SUPPRESSING the black vote is a very old story in America, and it has never been just a Southern thing.
In 1840, and again in 1841, the former Frederick Bailey, now
By the mid-1840s, he had emerged as one of the greatest orators and writers in American history. But legally, Douglass began his public life by committing what today we would consider voter fraud, using an assumed name.
It was a necessary step: when he registered to vote under his new identity, “Douglass,” a name he took from Sir Walter Scott’s 1810 epic poem
this fugitive slave was effectively an illegal immigrant in
It was a risky move. If required, the only identification Douglass could give the registrar may have been his address in the town directory. He possessed two pieces of paper, which would only have endangered him more. One was a fraudulent “Seaman’s Protection Paper,” which he had borrowed in
The second was a brief three-line certification of his marriage to Anna Murray, his free black fiancée, who joined him in New York just after his escape. A black minister, James Pennington, himself a former fugitive slave, married them, but on the document he called them Mr. and Mrs. Douglass was at least the fourth name Frederick had used to distract the authorities on his quest for freedom. He once remarked that a fugitive slave had to adopt various names to survive because “among honest men an honest man may well be content with one name … but toward fugitives, Americans are not honest.”
Should this fugitive, who had committed the crime of stealing his own freedom and living under false identities, have been allowed to vote? Voting reforms in recent decades had broadened the franchise to include men who did not hold property but certainly not to anyone who was property.
Fortunately for Douglass, at the time Massachusetts was one of only five Northern states that allowed suffrage for “free” blacks (the others were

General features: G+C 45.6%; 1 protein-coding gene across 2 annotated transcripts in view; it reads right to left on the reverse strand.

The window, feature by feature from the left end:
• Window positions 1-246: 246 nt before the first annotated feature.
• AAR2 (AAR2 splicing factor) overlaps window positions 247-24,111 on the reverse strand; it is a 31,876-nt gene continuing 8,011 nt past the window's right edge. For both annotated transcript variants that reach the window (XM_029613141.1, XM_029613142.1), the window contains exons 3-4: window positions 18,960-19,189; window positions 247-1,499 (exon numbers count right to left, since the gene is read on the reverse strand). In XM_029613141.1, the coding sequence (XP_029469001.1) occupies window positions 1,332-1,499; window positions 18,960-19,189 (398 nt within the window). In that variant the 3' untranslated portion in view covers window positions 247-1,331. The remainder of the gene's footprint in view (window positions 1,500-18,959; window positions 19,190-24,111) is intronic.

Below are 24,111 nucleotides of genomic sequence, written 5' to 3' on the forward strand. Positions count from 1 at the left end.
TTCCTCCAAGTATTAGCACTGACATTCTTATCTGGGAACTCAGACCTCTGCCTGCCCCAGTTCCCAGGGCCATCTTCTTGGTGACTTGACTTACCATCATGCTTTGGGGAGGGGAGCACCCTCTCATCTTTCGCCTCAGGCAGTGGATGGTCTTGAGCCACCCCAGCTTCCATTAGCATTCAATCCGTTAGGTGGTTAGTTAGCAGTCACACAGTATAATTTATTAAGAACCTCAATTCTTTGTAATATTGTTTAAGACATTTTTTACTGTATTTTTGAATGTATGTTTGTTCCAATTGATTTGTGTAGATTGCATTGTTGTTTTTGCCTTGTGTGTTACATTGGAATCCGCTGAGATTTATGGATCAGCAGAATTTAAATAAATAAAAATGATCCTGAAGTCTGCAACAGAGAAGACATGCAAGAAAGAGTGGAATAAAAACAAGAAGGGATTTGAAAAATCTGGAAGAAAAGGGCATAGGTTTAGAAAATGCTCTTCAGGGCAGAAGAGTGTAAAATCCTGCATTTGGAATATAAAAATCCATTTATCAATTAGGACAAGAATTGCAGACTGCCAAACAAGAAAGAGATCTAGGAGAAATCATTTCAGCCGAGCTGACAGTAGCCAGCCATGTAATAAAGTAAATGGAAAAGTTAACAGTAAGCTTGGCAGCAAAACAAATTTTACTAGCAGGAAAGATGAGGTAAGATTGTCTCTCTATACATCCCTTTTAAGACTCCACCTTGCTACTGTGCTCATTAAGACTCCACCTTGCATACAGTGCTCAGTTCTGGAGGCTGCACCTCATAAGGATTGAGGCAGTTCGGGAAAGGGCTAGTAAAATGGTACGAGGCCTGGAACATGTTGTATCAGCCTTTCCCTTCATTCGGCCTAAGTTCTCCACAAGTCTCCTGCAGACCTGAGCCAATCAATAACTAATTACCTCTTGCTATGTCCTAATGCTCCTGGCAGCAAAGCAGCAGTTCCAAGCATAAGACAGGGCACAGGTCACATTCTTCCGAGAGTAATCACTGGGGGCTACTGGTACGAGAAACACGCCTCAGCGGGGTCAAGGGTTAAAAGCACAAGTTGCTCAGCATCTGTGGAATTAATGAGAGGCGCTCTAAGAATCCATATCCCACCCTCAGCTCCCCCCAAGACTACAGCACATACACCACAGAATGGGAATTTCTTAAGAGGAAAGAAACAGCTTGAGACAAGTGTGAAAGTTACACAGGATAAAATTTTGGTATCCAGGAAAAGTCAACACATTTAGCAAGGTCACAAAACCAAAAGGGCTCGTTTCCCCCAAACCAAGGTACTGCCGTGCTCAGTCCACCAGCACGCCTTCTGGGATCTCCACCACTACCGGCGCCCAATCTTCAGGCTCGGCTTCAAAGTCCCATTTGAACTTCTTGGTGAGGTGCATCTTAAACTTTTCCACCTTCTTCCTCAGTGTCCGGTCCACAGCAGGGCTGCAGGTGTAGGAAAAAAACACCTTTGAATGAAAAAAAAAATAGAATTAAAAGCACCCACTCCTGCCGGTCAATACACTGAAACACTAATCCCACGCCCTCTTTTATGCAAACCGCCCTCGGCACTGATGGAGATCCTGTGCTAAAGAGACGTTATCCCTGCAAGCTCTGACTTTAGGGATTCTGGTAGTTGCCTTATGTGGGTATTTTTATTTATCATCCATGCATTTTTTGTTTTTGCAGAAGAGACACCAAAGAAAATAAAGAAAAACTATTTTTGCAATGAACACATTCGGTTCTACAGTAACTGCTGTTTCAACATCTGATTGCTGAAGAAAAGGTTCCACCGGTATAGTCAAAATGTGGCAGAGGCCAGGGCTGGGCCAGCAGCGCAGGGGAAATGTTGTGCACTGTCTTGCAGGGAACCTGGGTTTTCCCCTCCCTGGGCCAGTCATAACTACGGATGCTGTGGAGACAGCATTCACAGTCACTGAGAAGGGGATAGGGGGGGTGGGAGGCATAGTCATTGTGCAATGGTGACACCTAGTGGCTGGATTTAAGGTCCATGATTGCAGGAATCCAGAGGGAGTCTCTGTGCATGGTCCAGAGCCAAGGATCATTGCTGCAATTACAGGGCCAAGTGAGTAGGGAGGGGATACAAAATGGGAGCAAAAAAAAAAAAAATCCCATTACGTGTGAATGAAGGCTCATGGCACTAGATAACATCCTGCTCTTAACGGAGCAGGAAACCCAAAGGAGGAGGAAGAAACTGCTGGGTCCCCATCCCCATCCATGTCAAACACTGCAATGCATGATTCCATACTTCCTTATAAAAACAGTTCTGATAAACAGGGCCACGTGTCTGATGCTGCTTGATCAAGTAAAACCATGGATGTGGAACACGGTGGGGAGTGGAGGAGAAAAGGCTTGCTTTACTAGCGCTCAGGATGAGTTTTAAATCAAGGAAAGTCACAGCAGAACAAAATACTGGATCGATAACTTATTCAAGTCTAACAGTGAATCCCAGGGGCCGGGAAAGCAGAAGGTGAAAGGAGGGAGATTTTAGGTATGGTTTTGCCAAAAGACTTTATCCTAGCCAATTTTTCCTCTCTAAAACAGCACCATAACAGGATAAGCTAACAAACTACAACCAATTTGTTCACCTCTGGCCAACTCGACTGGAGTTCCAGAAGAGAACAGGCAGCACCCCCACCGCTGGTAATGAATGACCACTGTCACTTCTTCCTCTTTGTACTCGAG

Blacks in many other states weren’t so lucky. Aside from Maine, every state that entered the Union after 1819 excluded them from voting. Four Northern states — New York,
We do not know when Douglass cast his first vote. It might have been in 1840, in the famous “log cabin and hard cider” campaign mounted by the Whig Party for its candidate, Gen. William Henry Harrison. If so, he likely supported the Liberty Party’s James G. Birney, who represented the first genuinely antislavery party, however small, in American history; it achieved some strength in the Bay State.
In 1848 he spoke at the national convention of the newly formed Freesoil Party, and after 1854, haltingly at first and later wholeheartedly, he joined and worked for the new antislavery coalition known as the
And indeed Douglass saw himself as a founder of that party, but only many years after a group of English antislavery friends purchased his freedom in 1846 for £150 ($711 at the time in American dollars). Douglass was in the midst of a triumphal two-year speaking tour of
Who Votes? A series about the complexities of voters and voting.
To those potentially millions of young, elderly, brown and black registered voters who, despite no evidence of voter fraud, they now insist must obtain government ID, why not merely offer money? Pay them not to vote. Give each a check for $711 in honor of Frederick Douglass. Buy their “freedom,” and the election. Call it the “Frederick Douglass Voter Voucher.”
Give people a choice: take the money and just not vote, or travel miles without easy transportation to obtain a driver’s license they do not need. It’s their “liberty”; let them decide how best to use it. Perhaps they will forget their history as much as the Republican Party seems to wish the nation would.
Such an offer would be only a marginal expense for a “
And, if the Republican Party wins the election in November, this plan will give it a splendid backdrop for next year’s commemoration of the 150th anniversary of its great founder’s
David W. Blight, a professor of history at Yale, is writing a biography of Frederick Douglass.
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